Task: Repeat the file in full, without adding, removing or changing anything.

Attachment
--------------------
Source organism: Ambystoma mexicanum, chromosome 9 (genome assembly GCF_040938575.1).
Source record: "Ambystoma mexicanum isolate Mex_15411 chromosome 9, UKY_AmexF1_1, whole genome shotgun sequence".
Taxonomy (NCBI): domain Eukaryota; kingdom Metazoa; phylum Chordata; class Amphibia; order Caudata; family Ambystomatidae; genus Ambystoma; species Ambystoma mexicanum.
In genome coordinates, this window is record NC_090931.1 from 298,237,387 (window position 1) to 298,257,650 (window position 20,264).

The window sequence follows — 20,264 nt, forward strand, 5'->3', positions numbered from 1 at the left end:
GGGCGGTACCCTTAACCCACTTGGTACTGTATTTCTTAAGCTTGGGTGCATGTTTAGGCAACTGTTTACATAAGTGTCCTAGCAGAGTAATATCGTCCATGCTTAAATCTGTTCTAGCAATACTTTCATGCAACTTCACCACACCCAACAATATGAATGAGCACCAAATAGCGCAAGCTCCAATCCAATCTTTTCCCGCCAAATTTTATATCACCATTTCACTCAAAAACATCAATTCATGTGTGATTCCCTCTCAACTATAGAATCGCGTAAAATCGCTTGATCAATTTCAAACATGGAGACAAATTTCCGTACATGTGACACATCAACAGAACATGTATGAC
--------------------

Source organism: Ambystoma mexicanum, chromosome 9 (genome assembly GCF_040938575.1).
Source record: "Ambystoma mexicanum isolate Mex_15411 chromosome 9, UKY_AmexF1_1, whole genome shotgun sequence".
Taxonomy (NCBI): domain Eukaryota; kingdom Metazoa; phylum Chordata; class Amphibia; order Caudata; family Ambystomatidae; genus Ambystoma; species Ambystoma mexicanum.
In genome coordinates, this window is record NC_090931.1 from 298,237,387 (window position 1) to 298,257,650 (window position 20,264).

The window sequence follows — 20,264 nt, forward strand, 5'->3', positions numbered from 1 at the left end:
GGGCGGTACCCTTAACCCACTTGGTACTGTATTTCTTAAGCTTGGGTGCATGTTTAGGCAACTGTTTACATAAGTGTCCTAGCAGAGTAATATCGTCCATGCTTAAATCTGTTCTAGCAATACTTTCATGCAACTTCACCACACCCAACAATATGAATGAGCACCAAATAGCGCAAGCTCCAATCCAATCTTTTCCCGCCAAATTTTATATCACCATTTCACTCAAAAACATCAATTCATGTGTGATTCCCTCTCAACTATAGAATCGCGTAAAATCGCTTGATCAATTTCAAACATGGAGACAAATTTCCGTACATGTGACACATCAACAGAACATGTATGAC